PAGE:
# Lists

## Contents

# Lists#

*Jesse London*

Modern computing would be inconceivable without the ability to interact with a *collection* of multiple values at once, and more specifically the ordered *sequence* of values. In Python, the most common of these data types is called the `list`

.

Lists are syntactically defined using commas to separate their constituent elements, and enclosed by square brackets.

```
primes_abridged = [2, 3, 5, 7, 11, 13, 17, 19, 23]
primes_abridged
```

```
[2, 3, 5, 7, 11, 13, 17, 19, 23]
```

## Identifying elements#

Lists not only enable us to address a sequence of values at once. They also permit us to refer to their elements:

```
primes_abridged[0]
```

```
2
```

```
primes_abridged[5]
```

```
13
```

Above, we retrieved individual elements from our list, by indicating the *index* of the element to retrieve – after the name assigned to the list, and with the index itself enclosed in square brackets.

Note

We referred to the *first* element of our list using the index `0`

, and to the *sixth* with the index `5`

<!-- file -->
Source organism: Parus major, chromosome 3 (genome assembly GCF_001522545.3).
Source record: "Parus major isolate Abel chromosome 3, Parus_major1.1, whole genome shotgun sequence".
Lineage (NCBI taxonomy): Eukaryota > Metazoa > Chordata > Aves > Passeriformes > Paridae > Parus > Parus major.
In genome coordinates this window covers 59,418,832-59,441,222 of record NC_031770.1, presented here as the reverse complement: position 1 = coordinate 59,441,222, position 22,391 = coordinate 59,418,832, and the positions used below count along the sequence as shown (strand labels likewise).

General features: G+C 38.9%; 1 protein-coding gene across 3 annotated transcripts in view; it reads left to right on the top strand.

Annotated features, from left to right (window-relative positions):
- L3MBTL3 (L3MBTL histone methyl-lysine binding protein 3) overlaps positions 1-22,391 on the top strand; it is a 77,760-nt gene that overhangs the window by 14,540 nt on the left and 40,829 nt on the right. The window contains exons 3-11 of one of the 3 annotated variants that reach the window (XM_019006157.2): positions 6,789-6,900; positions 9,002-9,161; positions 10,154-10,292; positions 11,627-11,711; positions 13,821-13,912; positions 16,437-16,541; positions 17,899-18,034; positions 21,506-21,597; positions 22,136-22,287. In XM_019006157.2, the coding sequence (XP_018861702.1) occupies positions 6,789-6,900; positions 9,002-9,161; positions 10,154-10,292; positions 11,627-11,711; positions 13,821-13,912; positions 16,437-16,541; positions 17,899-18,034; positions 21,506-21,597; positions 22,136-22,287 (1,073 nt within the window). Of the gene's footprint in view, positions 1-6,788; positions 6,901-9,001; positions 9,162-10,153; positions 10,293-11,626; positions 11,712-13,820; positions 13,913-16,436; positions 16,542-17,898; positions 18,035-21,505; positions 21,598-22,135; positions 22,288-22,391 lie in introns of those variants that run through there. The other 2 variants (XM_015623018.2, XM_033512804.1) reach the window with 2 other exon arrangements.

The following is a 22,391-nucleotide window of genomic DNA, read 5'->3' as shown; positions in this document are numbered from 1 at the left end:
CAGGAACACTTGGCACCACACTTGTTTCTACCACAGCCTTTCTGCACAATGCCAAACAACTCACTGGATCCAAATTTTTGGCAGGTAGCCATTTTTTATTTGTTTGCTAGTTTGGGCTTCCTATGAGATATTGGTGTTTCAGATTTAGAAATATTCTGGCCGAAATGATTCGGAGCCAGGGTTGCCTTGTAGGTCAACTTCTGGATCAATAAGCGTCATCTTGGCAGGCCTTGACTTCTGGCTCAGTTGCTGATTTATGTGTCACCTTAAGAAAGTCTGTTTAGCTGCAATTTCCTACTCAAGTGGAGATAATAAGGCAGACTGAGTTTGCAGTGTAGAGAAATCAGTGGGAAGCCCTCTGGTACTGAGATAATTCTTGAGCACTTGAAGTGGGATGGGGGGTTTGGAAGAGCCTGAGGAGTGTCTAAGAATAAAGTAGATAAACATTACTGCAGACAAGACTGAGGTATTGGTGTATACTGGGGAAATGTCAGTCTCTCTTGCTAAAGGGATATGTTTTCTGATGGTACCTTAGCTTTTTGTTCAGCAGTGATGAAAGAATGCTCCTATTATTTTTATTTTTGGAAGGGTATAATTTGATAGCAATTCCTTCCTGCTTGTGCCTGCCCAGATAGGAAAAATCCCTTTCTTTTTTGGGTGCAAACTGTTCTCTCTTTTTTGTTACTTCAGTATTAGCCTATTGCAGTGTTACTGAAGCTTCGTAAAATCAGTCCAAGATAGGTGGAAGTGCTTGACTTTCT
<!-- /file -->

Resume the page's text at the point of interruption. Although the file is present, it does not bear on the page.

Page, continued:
. In computer programming, you can think of this reference not as the “number” or the “count” of the element, but rather as an “offset” from the beginning of the list.

Even the index, or offset, `-1`

is valid, and this is the general way to refer to the last element of the list:

```
primes_abridged[-1]
```

```
23
```

## Slices#

We can also retrieve a subset of the elements of our list, for example using the *slice*.

```
primes_really_abridged = primes_abridged[2:5]
primes_really_abridged
```

```
[5, 7, 11]
```

In the syntax of the slice, we indicated that we would like to construct a new list, consisting of the elements at indices `2`

through `4`

, ending *before* index `5`

.

That is, slices are constructed from a generic *range*. This range may be bounded or unbounded. The lower bound, or *start*, is always *inclusive*. The upper bound, or *end*, is always *exclusive*.

The full signature of the slice includes a start, end and *step*. All of these arguments are optional, and their defaults are to start with the first element of the list, to end after the last element of the list, and to “step” through the elements one-by-one. As such, the following three expressions evaluate the same.